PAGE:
Journal Article

Advanced Numerical and Experimental Techniques for the Extension of a Turbine Mapping

2013-09-08
2013-24-0119
1D codes are nowadays commonly used to investigate a turbocharged ICE performance, turbo-matching and transient response. The turbocharger is usually described in terms of experimentally derived characteristic maps. The latter are commonly measured using the compressor as a brake for the turbine, under steady “hot gas” tests. This approach causes some drawbacks: each iso-speed is commonly limited to a narrow pressure ratio and mass flow rate range, while a wider operating domain is experienced on the engine; the turbine thermal conditions realized on the test rig may strongly differ from the coupled-to-engine operation; a “conventional” net turbine efficiency is really measured, since it includes the effects of the heat exchange on the compressor side, together with bearing friction and windage losses.
Journal Article

Fuel Consumption Optimization and Noise Reduction in a Spark-Ignition Turbocharged VVA Engine

2013-04-08
2013-01-1625
Modern VVA systems offer new potentialities in improving the fuel consumption for spark-ignition engines at low and medium load, meanwhile they grant a higher volumetric efficiency and performance at high load. Recently introduced systems enhance this concept through the possibility of concurrently modifying the intake valve opening, closing and lift leading to the development of almost "throttle-less" engines. However, at very low loads, the control of the air-flow motion and the turbulence intensity inside the cylinder may require to select a proper combination of the butterfly throttling and the intake valve control, to get the highest BSFC (Brake Specific Fuel Consumption) reduction. Moreover, a low throttling, while improving the fuel consumption, may also produce an increased gas-dynamic noise at the intake mouth. In highly "downsized" engines, the intake valve control is also linked to the turbocharger operating point, which may be changed by acting on the waste-gate valve.
Technical Paper

Noise Prediction of a Multi-Cylinder Engine Prototype Using Multi-Body Dynamic Simulation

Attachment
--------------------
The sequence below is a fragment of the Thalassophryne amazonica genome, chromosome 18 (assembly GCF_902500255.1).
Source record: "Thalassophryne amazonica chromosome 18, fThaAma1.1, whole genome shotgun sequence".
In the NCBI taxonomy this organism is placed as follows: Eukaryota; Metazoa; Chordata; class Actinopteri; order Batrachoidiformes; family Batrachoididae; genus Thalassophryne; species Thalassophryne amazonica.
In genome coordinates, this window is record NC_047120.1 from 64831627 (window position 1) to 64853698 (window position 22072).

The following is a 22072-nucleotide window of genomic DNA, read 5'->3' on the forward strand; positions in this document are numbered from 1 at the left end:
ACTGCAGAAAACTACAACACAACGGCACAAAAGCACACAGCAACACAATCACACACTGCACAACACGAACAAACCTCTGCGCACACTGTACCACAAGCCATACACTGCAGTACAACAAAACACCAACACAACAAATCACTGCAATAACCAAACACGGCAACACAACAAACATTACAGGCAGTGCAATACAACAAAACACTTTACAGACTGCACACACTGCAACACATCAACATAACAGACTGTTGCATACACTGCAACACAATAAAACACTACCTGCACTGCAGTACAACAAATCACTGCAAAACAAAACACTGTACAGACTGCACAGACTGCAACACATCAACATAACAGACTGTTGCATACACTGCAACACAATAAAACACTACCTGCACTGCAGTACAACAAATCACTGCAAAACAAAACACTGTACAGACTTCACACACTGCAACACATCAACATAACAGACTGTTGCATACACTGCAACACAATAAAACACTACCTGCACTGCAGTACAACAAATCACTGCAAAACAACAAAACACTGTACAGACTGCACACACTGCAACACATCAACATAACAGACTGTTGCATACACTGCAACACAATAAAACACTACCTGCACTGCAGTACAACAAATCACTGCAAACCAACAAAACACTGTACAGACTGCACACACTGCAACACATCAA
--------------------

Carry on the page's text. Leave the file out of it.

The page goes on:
2011-09-11
2011-24-0216
In the paper a coupled Multi-Body and FEM-BEM methodology used to predict the noise radiated by a turbocharged 4-cylinder diesel engine prototype is described. A Multi-Body Dynamic Simulation (MBDS) of the engine has been carried out, simulating an engine speed sweep from 1500 to 4000 rpm, in order to determine the excitation force of the powertrain, and in particular to estimate the forces acting on the cylinder block. Thanks to the Multi-Body approach, the dynamics of the engine powertrain have been described taking into account both the effects of the burnt gas pressure during the combustion process and the inertia forces of the moving parts. Moreover to assess the real engine operating behaviour, both the crank and the block have been considered as flexible bodies.
Technical Paper

Reducing Fuel Consumption, Noxious Emissions and Radiated Noise by Selection of the Optimal Control Strategy of a Diesel Engine

2011-09-11
2011-24-0019
Despite the recent efforts devoted to develop alternative technologies, it is likely that the internal combustion engine will remain the dominant propulsion system for the next 30 years and beyond. Also as a consequence of more and more stringent emissions regulations established in the main industrialized countries, strongly demanded are methods and technologies able to enhance the internal combustion engines performance in terms of both efficiency and environmental impact. Present work focuses on the development of a numerical method for the optimization of the control strategy of a diesel engine equipped with a high pressure injection system, a variable geometry turbocharger and an EGR circuit. A preliminary experimental analysis is presented to characterize the considered six-cylinder engine under various speeds, loads and EGR ratios.
Journal Article

Map-Based and 1D Simulation of a Turbocharger Compressor in Surging Operation

2011-09-11
2011-24-0126
One-dimensional (1D) models are commonly employed to study the performances of turbocharged engine. Manufacturers' provided steady turbomachinery maps are usually utilized, although they operate in unsteady conditions as a consequence of pressure pulses propagating into the intake and exhaust systems. This may lead to some inaccuracies in the engine-turbocharger matching calculations, which may be solved through the introduction of proper time-delays (virtual pipe corrections). These drawbacks, however, became more relevant when engine operates under low speed and high load conditions, or during a transient maneuver, because of possibilities of compressor surging.